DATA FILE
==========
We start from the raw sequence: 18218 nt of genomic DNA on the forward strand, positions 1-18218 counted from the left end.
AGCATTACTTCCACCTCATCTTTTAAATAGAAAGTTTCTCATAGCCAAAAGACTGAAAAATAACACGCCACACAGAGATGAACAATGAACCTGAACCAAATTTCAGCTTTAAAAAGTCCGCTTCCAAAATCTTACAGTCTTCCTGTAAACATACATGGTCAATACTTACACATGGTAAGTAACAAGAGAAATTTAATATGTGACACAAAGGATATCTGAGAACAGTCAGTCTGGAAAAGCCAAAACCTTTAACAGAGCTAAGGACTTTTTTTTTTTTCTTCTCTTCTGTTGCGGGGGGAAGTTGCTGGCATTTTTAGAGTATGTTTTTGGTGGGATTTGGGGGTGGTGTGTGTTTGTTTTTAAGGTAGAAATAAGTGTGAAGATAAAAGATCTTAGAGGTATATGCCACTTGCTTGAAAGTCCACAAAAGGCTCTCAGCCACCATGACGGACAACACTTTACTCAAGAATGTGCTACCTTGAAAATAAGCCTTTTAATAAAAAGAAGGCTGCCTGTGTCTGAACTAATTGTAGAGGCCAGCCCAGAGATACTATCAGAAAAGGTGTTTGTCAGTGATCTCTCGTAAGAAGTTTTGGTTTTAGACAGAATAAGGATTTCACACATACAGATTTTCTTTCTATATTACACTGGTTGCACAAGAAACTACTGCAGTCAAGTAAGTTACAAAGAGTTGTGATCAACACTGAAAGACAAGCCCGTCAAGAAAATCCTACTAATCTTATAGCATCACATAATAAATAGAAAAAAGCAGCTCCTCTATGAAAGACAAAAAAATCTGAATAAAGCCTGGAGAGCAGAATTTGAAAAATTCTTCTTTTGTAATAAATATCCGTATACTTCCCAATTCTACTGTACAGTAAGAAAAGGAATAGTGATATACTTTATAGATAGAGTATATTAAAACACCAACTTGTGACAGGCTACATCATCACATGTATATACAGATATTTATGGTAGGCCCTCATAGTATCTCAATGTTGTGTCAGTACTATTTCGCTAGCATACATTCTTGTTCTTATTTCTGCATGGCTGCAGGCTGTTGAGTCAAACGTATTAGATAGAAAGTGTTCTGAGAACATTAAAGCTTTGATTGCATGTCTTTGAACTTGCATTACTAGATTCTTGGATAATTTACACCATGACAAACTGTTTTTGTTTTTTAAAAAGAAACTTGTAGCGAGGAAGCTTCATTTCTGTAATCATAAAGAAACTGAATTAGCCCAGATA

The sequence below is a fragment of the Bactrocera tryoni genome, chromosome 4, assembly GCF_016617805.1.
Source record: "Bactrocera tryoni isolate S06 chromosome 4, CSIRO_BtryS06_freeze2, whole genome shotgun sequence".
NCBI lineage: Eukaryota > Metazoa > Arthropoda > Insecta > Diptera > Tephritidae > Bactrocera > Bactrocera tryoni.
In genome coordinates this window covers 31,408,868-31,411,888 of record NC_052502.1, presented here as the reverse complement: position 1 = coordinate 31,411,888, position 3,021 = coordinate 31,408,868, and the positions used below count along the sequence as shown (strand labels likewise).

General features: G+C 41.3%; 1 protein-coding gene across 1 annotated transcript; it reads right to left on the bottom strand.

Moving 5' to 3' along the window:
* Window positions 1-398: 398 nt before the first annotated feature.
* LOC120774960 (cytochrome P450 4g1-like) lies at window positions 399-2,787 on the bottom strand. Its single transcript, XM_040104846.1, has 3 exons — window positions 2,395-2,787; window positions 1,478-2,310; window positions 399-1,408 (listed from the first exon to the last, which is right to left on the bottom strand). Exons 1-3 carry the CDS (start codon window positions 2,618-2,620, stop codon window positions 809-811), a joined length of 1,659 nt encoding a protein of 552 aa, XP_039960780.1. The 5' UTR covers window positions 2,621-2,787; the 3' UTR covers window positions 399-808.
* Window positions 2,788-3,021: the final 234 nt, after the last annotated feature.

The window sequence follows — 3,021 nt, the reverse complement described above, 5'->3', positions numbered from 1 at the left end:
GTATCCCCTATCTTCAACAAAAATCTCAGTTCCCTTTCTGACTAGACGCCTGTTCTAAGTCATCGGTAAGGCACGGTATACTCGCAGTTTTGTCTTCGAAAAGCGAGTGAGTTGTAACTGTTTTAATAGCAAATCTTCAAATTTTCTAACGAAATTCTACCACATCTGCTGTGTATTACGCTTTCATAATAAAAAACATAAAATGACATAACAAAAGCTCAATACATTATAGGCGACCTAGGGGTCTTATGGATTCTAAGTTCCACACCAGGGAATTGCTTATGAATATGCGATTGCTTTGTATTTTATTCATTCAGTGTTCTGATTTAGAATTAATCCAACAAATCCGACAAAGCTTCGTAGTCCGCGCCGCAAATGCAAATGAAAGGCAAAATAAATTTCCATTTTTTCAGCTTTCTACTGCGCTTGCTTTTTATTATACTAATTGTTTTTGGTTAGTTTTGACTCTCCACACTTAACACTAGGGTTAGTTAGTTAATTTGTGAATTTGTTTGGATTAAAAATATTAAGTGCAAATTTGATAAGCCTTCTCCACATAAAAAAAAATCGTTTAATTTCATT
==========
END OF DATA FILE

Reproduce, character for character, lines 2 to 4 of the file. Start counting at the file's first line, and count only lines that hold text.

AGCATTACTTCCACCTCATCTTTTAAATAGAAAGTTTCTCATAGCCAAAAGACTGAAAAATAACACGCCACACAGAGATGAACAATGAACCTGAACCAAATTTCAGCTTTAAAAAGTCCGCTTCCAAAATCTTACAGTCTTCCTGTAAACATACATGGTCAATACTTACACATGGTAAGTAACAAGAGAAATTTAATATGTGACACAAAGGATATCTGAGAACAGTCAGTCTGGAAAAGCCAAAACCTTTAACAGAGCTAAGGACTTTTTTTTTTTTCTTCTCTTCTGTTGCGGGGGGAAGTTGCTGGCATTTTTAGAGTATGTTTTTGGTGGGATTTGGGGGTGGTGTGTGTTTGTTTTTAAGGTAGAAATAAGTGTGAAGATAAAAGATCTTAGAGGTATATGCCACTTGCTTGAAAGTCCACAAAAGGCTCTCAGCCACCATGACGGACAACACTTTACTCAAGAATGTGCTACCTTGAAAATAAGCCTTTTAATAAAAAGAAGGCTGCCTGTGTCTGAACTAATTGTAGAGGCCAGCCCAGAGATACTATCAGAAAAGGTGTTTGTCAGTGATCTCTCGTAAGAAGTTTTGGTTTTAGACAGAATAAGGATTTCACACATACAGATTTTCTTTCTATATTACACTGGTTGCACAAGAAACTACTGCAGTCAAGTAAGTTACAAAGAGTTGTGATCAACACTGAAAGACAAGCCCGTCAAGAAAATCCTACTAATCTTATAGCATCACATAATAAATAGAAAAAAGCAGCTCCTCTATGAAAGACAAAAAAATCTGAATAAAGCCTGGAGAGCAGAATTTGAAAAATTCTTCTTTTGTAATAAATATCCGTATACTTCCCAATTCTACTGTACAGTAAGAAAAGGAATAGTGATATACTTTATAGATAGAGTATATTAAAACACCAACTTGTGACAGGCTACATCATCACATGTATATACAGATATTTATGGTAGGCCCTCATAGTATCTCAATGTTGTGTCAGTACTATTTCGCTAGCATACATTCTTGTTCTTATTTCTGCATGGCTGCAGGCTGTTGAGTCAAACGTATTAGATAGAAAGTGTTCTGAGAACATTAAAGCTTTGATTGCATGTCTTTGAACTTGCATTACTAGATTCTTGGATAATTTACACCATGACAAACTGTTTTTGTTTTTTAAAAAGAAACTTGTAGCGAGGAAGCTTCATTTCTGTAATCATAAAGAAACTGAATTAGCCCAGATA

The sequence below is a fragment of the Bactrocera tryoni genome, chromosome 4, assembly GCF_016617805.1.
Source record: "Bactrocera tryoni isolate S06 chromosome 4, CSIRO_BtryS06_freeze2, whole genome shotgun sequence".